Pediatrician weighs in on possible return to in-person learning

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ALBUQUERQUE, N.M. — A local pediatrician weighed in on the conversation surrounding the possible return to in-person learning in New Mexico before educators are vaccinated.

Dr. Melissa Mason, a pediatrician and a member of the New Mexico Pediatric Society, is seeing a concerning trend.

“Not only have I personally been seeing increased rates of depression, anxiety, obesity — but even decreased immunization rates. This is among all my providers in my practice. This is among pediatricians throughout the state of New Mexico, as well as the United States,” she said.

She pointed out a lack of counseling and therapies as the main reasons that could lead to students falling behind.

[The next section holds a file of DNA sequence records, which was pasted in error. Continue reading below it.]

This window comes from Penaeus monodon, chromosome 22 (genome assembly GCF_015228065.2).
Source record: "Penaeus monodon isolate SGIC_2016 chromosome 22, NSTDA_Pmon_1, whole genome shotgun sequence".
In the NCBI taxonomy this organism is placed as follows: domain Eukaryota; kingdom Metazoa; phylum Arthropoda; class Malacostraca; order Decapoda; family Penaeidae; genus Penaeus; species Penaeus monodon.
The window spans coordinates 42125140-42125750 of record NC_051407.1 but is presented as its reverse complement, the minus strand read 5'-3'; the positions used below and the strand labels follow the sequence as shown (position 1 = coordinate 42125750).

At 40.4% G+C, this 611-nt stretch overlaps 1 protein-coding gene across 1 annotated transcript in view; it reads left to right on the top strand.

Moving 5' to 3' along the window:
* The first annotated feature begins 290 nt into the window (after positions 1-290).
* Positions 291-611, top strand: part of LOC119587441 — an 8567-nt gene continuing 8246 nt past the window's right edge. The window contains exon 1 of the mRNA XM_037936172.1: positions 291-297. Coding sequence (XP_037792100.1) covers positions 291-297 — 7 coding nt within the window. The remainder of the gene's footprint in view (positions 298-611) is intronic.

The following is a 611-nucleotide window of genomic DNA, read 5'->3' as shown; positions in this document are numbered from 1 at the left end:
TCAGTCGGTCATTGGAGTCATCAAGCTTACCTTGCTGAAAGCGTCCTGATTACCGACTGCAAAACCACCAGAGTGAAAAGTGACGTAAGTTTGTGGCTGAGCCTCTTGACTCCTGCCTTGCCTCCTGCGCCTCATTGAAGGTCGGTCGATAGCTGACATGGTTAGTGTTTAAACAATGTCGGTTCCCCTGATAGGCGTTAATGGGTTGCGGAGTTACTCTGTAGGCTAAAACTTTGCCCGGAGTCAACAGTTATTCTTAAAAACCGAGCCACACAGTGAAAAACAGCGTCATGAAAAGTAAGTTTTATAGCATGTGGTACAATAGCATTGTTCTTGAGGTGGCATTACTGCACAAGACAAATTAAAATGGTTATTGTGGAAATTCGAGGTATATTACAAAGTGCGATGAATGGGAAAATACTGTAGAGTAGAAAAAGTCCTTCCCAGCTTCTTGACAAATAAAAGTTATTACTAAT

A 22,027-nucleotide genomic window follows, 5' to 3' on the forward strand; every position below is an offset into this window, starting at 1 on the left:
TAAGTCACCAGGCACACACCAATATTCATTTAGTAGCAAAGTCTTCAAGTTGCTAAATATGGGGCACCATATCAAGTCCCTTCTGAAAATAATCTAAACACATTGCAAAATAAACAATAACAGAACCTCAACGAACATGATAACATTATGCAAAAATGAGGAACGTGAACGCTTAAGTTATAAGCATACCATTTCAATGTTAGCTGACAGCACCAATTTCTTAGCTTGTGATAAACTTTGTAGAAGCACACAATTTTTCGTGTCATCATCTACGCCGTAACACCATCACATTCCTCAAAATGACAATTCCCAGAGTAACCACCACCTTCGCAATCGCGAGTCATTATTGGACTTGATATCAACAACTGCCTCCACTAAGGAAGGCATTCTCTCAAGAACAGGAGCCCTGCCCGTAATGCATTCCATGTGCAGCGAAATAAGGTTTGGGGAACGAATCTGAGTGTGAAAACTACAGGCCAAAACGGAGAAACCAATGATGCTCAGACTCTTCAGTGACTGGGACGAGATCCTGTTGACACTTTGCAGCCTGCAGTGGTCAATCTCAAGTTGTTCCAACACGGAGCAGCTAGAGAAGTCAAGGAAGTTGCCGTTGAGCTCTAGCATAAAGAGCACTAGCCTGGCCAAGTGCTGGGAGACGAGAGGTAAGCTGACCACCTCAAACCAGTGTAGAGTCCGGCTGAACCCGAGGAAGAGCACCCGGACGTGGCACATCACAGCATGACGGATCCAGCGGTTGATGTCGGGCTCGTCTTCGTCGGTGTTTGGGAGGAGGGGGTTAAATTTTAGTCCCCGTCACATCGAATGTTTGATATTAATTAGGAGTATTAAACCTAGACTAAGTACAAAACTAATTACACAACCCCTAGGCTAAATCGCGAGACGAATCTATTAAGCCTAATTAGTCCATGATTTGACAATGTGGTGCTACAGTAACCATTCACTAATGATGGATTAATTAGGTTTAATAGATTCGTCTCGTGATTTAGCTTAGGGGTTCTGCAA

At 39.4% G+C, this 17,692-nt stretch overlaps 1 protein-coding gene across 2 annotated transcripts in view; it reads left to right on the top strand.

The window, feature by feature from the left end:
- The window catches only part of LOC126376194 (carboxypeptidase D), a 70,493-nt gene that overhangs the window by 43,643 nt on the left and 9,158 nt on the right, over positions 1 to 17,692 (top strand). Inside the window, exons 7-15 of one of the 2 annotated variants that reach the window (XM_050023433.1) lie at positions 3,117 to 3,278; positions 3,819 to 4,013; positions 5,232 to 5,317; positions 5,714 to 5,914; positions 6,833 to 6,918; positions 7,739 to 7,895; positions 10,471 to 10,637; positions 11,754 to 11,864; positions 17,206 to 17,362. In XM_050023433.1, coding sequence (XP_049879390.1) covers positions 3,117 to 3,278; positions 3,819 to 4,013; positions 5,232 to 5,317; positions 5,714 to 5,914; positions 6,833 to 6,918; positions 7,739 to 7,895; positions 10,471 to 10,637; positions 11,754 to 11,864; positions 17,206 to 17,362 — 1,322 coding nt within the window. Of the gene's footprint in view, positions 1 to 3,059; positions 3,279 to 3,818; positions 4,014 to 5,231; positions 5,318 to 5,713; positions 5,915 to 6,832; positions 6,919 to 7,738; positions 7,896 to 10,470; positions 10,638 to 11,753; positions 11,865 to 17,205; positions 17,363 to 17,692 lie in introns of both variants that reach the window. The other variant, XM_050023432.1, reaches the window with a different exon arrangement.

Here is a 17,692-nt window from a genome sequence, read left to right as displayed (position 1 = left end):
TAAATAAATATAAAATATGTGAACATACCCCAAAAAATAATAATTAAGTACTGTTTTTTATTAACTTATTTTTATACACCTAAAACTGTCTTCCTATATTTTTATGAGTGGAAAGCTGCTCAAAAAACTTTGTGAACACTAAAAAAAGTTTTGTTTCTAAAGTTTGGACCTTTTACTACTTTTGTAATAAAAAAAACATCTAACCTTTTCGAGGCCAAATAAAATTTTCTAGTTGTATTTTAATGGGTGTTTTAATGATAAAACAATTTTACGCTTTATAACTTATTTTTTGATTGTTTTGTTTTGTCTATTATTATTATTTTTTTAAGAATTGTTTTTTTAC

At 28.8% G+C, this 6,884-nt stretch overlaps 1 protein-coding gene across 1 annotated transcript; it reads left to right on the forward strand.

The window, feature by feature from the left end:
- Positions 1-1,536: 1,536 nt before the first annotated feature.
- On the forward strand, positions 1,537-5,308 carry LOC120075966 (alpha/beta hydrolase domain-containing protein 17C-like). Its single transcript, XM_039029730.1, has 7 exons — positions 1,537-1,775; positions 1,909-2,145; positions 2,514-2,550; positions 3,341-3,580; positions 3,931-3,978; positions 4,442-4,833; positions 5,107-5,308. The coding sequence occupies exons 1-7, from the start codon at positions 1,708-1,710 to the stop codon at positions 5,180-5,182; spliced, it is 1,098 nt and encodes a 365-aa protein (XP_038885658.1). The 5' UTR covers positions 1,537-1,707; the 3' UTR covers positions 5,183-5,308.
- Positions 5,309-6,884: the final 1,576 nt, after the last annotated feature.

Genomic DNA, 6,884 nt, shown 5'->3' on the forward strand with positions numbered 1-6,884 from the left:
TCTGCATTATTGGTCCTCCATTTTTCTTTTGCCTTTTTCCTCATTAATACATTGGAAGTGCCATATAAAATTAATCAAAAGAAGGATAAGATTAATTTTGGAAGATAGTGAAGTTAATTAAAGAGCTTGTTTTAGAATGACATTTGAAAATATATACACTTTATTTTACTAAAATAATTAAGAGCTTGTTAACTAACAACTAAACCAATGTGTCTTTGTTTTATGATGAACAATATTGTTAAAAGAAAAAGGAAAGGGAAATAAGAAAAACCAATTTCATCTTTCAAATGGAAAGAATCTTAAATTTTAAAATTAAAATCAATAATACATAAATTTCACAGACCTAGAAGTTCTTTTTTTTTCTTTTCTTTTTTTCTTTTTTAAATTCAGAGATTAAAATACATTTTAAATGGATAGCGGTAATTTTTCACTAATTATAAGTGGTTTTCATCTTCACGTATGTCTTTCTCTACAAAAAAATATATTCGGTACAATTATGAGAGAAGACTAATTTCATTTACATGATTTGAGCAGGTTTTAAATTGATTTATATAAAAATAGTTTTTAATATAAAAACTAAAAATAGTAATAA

“Right now, I think the hybrid model is a good first step to start to safely reintroduce kids back to campus to make sure that schools are prepared to have people in person and to work out any kinks that they may come against before they have the entire student body back on their campus,” she said.

However, there is one problem. Teachers and staff are still not on the immediate priority list to get the COVID-19 vaccine.

“It needs to be recognized that teachers and school staff are essential workers. They are vastly important to helping keep our kids educated and healthy and well. So they really need to be a priority in receiving the COVID vaccine as soon as possible,” said Dr. Mason.

She added that national and international studies have shown transmission of the virus is more likely to occur from staff member to other staff and teachers and not from kids. Dr. Mason explained the higher rates of infection coincided with higher rates of community spread.

Dr. Mason wonders if those rates will look better if educators are vaccinated.